Freeman "Grant" Miner was born on April 22, 1869 near Kingwood, Somerset County, PA, the son of Ephraim and Joanna (Younkin) Minerd. He was named after Civil War hero Ulysses S. Grant.
Grant was born mentally retarded, and never married. When he was about six years of age, his mother died, leaving him and his brother William Lincoln "Linc" Miner motherless. Two years later, their father married again, to a cousin, Rosetta Harbaugh, who was a loving step-mother over the years.
At a young age, Grant received $300 from the estate of his late grandfather, Rev. Herman Younkin. However, because he could not manage his finances or hold down a job, he was placed under the guardianship of Thomas Williams.
By 1890, at age 21, Grant was so incapable that his father petitioned the Court of Common Pleas of Somerset County to be named his guardian and to receive an allowance to cover "boarding, clothing, care and attention until further order of the court." Later, the Somerset Trust Company was named guardian of Grant’s estate.
In 1920, Grant was residing with his cousin, Milton B. and Anna E. Colflesh in Lower Turkeyfoot Township. His occupation was listed as "laborer – lumber mill."
Grant is said to have had a violent temper, and the erratic behavior frightened his nieces. But he also had a compassionate side, as related in this story by the late Forrest Hall, a step-cousin, of Kingwood:
When I owned a store in Kingwood, there was a man named King who had his leg shot off in the war. He came into the store – it was a loafing place with a stove and a coal bin and benches all around. The men would chew tobacco and spit. There was a joker in the group who made up stories about King, and that made Grant Miner mad.
On Sept. 2, 1934, when the Younkin clan held its first National Home Coming Reunion at the Kingwood Picnic Grove, and drew 400 guests, Grant was first on the scene. Wrote Younkin Reunion President Otto R. Younkin:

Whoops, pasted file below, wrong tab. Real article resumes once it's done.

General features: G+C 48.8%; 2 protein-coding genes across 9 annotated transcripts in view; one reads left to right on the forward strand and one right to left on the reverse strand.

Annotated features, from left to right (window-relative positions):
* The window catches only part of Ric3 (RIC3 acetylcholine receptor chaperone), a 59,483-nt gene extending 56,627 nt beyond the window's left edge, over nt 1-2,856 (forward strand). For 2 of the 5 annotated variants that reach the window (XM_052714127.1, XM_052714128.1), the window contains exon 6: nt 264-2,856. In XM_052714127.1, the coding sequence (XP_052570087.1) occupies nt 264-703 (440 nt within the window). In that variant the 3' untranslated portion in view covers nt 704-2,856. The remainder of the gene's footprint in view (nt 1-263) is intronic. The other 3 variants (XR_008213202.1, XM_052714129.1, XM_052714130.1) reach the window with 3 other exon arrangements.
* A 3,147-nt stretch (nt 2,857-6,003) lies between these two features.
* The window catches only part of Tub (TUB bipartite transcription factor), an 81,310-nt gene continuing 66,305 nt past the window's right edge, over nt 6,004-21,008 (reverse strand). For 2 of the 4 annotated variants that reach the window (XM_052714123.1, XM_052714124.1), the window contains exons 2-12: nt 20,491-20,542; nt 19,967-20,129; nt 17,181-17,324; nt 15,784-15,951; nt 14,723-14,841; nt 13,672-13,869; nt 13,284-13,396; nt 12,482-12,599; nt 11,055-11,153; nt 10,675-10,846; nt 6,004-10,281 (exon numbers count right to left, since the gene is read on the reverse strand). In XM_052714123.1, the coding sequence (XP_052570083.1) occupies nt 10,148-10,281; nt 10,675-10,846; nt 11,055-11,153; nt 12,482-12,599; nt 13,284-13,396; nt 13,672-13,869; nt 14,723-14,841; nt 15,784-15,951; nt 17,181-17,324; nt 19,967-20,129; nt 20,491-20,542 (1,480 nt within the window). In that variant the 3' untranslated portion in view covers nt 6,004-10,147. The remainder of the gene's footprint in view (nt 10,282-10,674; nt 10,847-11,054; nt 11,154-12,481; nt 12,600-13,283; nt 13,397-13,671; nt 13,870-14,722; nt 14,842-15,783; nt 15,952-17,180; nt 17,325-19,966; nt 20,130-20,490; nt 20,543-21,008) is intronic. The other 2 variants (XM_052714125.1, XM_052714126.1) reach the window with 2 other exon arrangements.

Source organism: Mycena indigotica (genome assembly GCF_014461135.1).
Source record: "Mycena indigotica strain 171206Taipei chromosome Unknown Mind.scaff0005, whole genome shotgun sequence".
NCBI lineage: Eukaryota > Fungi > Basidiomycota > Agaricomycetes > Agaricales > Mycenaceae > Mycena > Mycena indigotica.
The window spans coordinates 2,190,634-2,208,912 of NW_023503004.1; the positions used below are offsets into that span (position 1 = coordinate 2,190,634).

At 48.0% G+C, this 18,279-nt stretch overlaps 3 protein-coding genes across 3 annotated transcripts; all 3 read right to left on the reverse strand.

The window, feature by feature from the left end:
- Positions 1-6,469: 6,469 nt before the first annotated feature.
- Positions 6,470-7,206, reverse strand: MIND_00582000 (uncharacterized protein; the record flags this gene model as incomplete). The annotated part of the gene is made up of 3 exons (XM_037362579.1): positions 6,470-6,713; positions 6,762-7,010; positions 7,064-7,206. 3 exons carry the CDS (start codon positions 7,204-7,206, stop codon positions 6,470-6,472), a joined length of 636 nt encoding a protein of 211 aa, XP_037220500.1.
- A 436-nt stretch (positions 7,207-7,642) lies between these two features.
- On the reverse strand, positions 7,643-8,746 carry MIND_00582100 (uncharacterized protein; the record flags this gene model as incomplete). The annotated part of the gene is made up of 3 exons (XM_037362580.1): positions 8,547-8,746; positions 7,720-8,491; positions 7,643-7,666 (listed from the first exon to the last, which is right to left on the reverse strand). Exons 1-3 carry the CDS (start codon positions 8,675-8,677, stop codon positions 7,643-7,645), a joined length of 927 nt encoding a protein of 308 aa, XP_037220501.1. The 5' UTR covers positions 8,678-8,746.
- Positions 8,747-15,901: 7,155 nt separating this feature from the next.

The sky was clear, the air slightly cool, a fine day for the reunion. The first to arrive was Grant Miner, of Ursina Pa, who was upon the ground by 8 o'clock. By noon quite a number had assembled and partook of a bounteous basket-dinner.
In the late 1930s, Grant and his brother Lincoln lived together on a farm near Kingwood, where Otto Younkin's young son Tom would deliver fresh pies on summer evenings to the two old bachelors. One account said they were "practically destitute."
On June 4, 1940, at the age of 71, Grant died after a brief illness. He was buried at the Younkin Cemetery near Paddytown, beside his brother Linc and near their mother. Later, a short article about Grant's passing was published in the Younkin Family News Bulletin, Vol. 3, No.'s 1 and 2, published on Sept. 25, 1940.
Grant's final resting place is marked with a rough-hewn stone. His name and key dates are hand-carved on the face, a work by George Wesley Colflesh who always liked the brothers and wanted their graves to be remembered. Grant's dates appear to be accurate, unlike his brother Linc's, which are off by nearly seven years. Their cousin, William Rose, who was killed in a railroad accident in 1910, also rests for eternity at the Younkin Cemetery.
Grant is pictured and mentioned in a lavishly illustrated, 2011 book about his father -- entitled Well At This Time: the Civil War Diaries and Army Convalescence Saga of Farmboy Ephraim Miner. The book, authored by the founder of this website, is seen here. [More]
Copyright © 2001, 2007, 2011, 2013 Mark A. Miner